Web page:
4 days on the road with a Suyana mobile in the Bolivian altiplano
Already weeks ahead I was looking forward to join this trip with a team of co-ordinators from the Suyana Foundation. Among my other travels in South America this would be for sure the one bearing the most insight of true Bolivian way of living as well as giving me the opportunity to meet Bolivian people, see how Suyana managed to help them improve their way of life and actually get to talk to them.
Tuesday morning at 06:00h, I was ready to be picked up by the mobile and meeting the team which would be my family for the next 4 days (Oswaldo, Ramiro, Rodolpho, Dr. Pena and Joelle). The latter turned out to be my life saver at times, when either my brain couldn’t take any more Spanish after a whole day of trying to follow conversation or when i simply didn’t understand anything. Having said that, I need to point out that the people in this area speak Aymara as their first language and therefore sometimes their Spanish was a mix of Aymara and Spanish or they had quite an accent – maybe this only appeared to me though but often i had a blank ‘screen’ while they were talking away.
After about a 2-3 hours drive leaving the populated areas of La Paz & El Alto behind us, we reached the beautiful altiplano with a striking blue sky that matched the sandy yet reddish coloured soil. These same colours would intensify even more during sunrise or sunset.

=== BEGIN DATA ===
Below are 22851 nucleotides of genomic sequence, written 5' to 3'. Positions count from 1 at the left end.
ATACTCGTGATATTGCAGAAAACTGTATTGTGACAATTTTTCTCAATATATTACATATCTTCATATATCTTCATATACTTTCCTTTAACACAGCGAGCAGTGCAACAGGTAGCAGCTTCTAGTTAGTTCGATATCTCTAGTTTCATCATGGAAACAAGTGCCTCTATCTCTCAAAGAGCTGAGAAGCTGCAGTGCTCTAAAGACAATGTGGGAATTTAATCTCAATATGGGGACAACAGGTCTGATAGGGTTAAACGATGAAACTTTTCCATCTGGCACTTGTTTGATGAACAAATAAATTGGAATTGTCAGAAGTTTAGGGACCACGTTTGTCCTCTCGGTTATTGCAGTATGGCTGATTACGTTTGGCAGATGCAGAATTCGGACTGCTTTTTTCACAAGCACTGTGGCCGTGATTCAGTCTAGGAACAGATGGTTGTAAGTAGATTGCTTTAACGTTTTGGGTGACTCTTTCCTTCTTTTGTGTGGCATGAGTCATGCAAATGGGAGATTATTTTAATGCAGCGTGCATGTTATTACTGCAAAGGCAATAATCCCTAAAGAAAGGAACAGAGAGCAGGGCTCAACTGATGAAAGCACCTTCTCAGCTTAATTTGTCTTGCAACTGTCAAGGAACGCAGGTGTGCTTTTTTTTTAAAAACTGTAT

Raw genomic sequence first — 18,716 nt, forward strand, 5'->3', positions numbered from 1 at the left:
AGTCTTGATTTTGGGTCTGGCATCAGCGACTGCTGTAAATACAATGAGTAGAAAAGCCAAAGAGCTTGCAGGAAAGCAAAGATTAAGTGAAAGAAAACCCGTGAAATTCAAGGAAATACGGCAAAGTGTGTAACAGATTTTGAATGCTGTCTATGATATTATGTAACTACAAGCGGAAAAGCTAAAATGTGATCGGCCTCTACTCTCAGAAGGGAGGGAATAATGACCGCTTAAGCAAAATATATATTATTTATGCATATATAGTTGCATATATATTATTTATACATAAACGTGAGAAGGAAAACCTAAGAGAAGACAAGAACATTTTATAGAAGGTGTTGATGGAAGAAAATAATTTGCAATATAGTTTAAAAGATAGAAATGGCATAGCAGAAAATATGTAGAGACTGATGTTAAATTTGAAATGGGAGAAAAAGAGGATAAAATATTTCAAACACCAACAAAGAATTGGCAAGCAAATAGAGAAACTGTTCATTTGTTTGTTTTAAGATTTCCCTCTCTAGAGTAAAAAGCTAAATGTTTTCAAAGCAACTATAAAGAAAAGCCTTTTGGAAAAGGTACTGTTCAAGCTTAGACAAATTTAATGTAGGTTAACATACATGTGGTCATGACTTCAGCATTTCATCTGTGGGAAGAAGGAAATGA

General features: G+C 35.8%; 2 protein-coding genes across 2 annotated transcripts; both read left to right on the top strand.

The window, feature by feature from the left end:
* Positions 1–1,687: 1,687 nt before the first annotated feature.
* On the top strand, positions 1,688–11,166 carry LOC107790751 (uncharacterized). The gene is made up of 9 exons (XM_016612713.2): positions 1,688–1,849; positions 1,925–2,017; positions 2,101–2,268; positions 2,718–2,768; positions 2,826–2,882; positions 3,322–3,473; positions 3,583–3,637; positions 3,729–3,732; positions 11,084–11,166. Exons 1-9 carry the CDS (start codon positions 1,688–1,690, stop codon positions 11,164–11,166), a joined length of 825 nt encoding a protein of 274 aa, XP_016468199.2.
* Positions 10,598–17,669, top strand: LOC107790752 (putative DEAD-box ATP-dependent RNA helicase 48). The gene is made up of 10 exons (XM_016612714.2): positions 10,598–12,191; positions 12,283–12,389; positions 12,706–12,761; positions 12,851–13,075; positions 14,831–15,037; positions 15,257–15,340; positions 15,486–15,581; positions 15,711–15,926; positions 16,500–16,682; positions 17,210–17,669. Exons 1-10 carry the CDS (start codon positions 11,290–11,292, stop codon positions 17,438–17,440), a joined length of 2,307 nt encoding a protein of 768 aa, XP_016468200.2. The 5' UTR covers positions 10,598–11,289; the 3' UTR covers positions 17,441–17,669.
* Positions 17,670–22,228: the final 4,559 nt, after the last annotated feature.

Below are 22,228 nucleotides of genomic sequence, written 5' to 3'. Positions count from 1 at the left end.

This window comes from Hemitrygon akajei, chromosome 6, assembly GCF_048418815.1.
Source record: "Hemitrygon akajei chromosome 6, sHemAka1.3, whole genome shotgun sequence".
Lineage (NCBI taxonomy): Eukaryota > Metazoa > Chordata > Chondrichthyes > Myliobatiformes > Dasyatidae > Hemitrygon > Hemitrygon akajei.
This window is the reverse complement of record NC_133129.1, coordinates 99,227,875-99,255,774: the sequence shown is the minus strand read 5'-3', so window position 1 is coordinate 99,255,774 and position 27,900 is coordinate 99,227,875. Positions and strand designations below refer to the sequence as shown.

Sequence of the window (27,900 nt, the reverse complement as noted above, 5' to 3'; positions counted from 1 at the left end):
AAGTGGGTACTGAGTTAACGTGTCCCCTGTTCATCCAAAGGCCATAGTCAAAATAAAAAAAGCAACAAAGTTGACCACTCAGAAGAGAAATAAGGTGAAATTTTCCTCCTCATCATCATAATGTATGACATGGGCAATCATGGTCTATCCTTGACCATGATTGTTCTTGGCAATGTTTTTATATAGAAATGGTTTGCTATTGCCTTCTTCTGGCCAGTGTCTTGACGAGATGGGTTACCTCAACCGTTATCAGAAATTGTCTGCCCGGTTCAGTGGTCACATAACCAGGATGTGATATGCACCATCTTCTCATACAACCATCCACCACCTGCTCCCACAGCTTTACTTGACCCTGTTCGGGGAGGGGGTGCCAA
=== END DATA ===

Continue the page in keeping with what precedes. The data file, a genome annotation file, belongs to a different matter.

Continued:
Our first stop was in Conchacollo in the area of San Andres de Machaca where we met the first families who joined the programs ‘vivienda saludable’ and ‘agua familiar productiva’. It was overwhelming to see how happy the people were to meet us and showing us proudly there homes which they had improved with the help of the Suyana team as well as the satiris. There were significant changes they had undertaken in order to transform their lifestyle into a healthier, sustainable yet independent way. Mostly it required them to construct additional houses in order to meet all the requirement as previously they would often live in one single house combining kitchen, dormitory and living room. With the assistance of Suyana they would construct a new cooker (Fugon) with a chimeny to get rid of the smoke in the kitchen, help them to construct a ‘refrigerador ecologico’ by means of wrapping a shelf with plastic sheets and putting a bucket of water on the ground helping to keep the vegetables, fruits and cheese cooled by taking advantage of the cold nights. At the same time many families got so happy with the improvements so that they constructed a sink to do the washing up as well as a ‘comedor’ to enjoy the meals with the family. One man said: ‘i wanted to construct the kitchen in a way to facilitate my wifes work as much as possible’. I really loved this statemet!